Small satellites, including CubeSats, are playing an increasingly larger role in exploration, technology demonstration, scientific research and educational investigations at NASA, including: planetary space exploration; Earth observations; fundamental Earth and space science; and developing precursor science instruments like cutting-edge laser communications, satellite-to-satellite communications and autonomous movement capabilities.
Robert Gutro | EurekAlert!
Mars’ atmosphere well protected from the solar wind
08.12.2017 | Schwedischer Forschungsrat - The Swedish Research Council
Study reveals significant role of dust in mountain ecosystems
07.12.2017 | University of Wyoming
The miniaturization of the current technology of storage media is hindered by fundamental limits of quantum mechanics. A new approach consists in using so-called spin-crossover molecules as the smallest possible storage unit. Similar to normal hard drives, these special molecules can save information via their magnetic state. A research team from Kiel University has now managed to successfully place a new class of spin-crossover molecules onto a surface and to improve the molecule’s storage capacity. The storage density of conventional hard drives could therefore theoretically be increased by more than one hundred fold. The study has been published in the scientific journal Nano Letters.
Over the past few years, the building blocks of storage media have gotten ever smaller. But further miniaturization of the current technology is hindered by...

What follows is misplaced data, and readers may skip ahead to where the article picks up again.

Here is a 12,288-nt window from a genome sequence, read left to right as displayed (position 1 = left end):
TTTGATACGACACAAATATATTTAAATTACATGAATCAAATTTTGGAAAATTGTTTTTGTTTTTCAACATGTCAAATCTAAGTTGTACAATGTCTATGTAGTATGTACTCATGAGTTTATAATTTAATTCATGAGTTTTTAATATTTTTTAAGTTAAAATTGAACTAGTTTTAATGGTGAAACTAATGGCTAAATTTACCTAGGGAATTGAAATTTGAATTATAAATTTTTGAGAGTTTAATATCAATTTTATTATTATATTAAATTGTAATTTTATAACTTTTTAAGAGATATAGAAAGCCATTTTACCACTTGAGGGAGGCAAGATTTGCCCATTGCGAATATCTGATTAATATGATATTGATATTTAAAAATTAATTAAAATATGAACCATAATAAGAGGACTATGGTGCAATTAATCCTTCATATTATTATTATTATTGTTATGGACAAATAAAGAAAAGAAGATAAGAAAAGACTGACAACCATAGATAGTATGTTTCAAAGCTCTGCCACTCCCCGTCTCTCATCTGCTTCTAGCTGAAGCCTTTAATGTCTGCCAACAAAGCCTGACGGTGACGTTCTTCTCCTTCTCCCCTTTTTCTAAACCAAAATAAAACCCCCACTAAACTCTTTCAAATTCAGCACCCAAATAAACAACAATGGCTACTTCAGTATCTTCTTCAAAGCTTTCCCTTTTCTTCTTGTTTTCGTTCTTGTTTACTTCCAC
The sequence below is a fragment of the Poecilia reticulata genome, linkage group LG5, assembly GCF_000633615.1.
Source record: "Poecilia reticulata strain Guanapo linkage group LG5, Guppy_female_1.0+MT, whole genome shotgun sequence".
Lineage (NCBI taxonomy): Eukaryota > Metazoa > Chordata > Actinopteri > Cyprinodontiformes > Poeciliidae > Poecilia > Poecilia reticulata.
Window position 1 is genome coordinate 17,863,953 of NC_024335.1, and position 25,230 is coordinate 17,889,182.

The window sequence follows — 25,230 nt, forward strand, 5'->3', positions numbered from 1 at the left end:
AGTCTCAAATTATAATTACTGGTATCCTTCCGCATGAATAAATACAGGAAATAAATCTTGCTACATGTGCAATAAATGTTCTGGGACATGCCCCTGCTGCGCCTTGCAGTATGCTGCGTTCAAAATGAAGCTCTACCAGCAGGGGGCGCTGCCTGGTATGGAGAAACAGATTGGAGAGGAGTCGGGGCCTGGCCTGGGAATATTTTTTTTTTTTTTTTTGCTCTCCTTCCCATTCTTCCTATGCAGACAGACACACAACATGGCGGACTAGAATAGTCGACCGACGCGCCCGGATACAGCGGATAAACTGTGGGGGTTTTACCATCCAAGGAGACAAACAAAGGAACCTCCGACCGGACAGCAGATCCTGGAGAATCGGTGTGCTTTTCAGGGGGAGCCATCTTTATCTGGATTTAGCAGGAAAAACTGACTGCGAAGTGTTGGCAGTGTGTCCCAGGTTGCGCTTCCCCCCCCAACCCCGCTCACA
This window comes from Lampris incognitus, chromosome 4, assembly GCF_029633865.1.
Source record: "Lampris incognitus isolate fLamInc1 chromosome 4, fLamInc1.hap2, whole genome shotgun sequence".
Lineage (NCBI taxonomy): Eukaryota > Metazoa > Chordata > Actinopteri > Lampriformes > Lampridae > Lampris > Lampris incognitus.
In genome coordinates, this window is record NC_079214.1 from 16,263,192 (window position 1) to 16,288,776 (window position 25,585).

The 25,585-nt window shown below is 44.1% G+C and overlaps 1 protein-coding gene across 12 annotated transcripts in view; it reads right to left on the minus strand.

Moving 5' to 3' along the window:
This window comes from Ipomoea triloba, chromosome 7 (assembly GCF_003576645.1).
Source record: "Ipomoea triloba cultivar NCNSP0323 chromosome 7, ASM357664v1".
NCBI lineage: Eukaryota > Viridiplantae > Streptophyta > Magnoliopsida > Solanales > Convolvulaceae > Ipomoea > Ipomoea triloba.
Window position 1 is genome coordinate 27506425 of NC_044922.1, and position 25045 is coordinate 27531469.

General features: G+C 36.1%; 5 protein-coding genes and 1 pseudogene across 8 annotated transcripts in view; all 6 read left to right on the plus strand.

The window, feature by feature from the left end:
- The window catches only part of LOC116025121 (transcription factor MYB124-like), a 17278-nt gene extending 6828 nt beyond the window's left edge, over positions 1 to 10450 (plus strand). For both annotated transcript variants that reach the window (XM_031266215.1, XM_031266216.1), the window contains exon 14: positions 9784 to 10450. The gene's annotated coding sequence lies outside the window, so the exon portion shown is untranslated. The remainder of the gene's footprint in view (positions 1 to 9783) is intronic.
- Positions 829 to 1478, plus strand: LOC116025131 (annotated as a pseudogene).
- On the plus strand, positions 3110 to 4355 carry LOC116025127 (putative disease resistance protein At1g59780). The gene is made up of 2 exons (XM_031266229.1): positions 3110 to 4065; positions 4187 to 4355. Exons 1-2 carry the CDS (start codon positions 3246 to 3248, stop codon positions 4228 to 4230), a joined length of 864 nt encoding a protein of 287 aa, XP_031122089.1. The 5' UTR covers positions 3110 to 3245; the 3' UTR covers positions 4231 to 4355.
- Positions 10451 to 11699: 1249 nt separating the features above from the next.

With innovative experiments, researchers at the Helmholtz-Zentrums Geesthacht and the Technical University Hamburg unravel why tiny metallic structures are extremely strong
Light-weight and simultaneously strong – porous metallic nanomaterials promise interesting applications as, for instance, for future aeroplanes with enhanced...
An interdisciplinary group of researchers interfaced individual bacteria with a computer to build a hybrid bio-digital circuit - Study published in Nature Communications
Scientists at the Institute of Science and Technology Austria (IST Austria) have managed to control the behavior of individual bacteria by connecting them to a...
Physicists in the Laboratory for Attosecond Physics (run jointly by LMU Munich and the Max Planck Institute for Quantum Optics) have developed an attosecond electron microscope that allows them to visualize the dispersion of light in time and space, and observe the motions of electrons in atoms.
The most basic of all physical interactions in nature is that between light and matter. This interaction takes place in attosecond times (i.e. billionths of a...
Transistors based on carbon nanostructures: what sounds like a futuristic dream could be reality in just a few years' time. An international research team working with Empa has now succeeded in producing nanotransistors from graphene ribbons that are only a few atoms wide, as reported in the current issue of the trade journal "Nature Communications."
Graphene ribbons that are only a few atoms wide, so-called graphene nanoribbons, have special electrical properties that make them promising candidates for the...
08.12.2017 | Event News
07.12.2017 | Event News
05.12.2017 | Event News
08.12.2017 | Life Sciences
08.12.2017 | Information Technology
08.12.2017 | Information Technology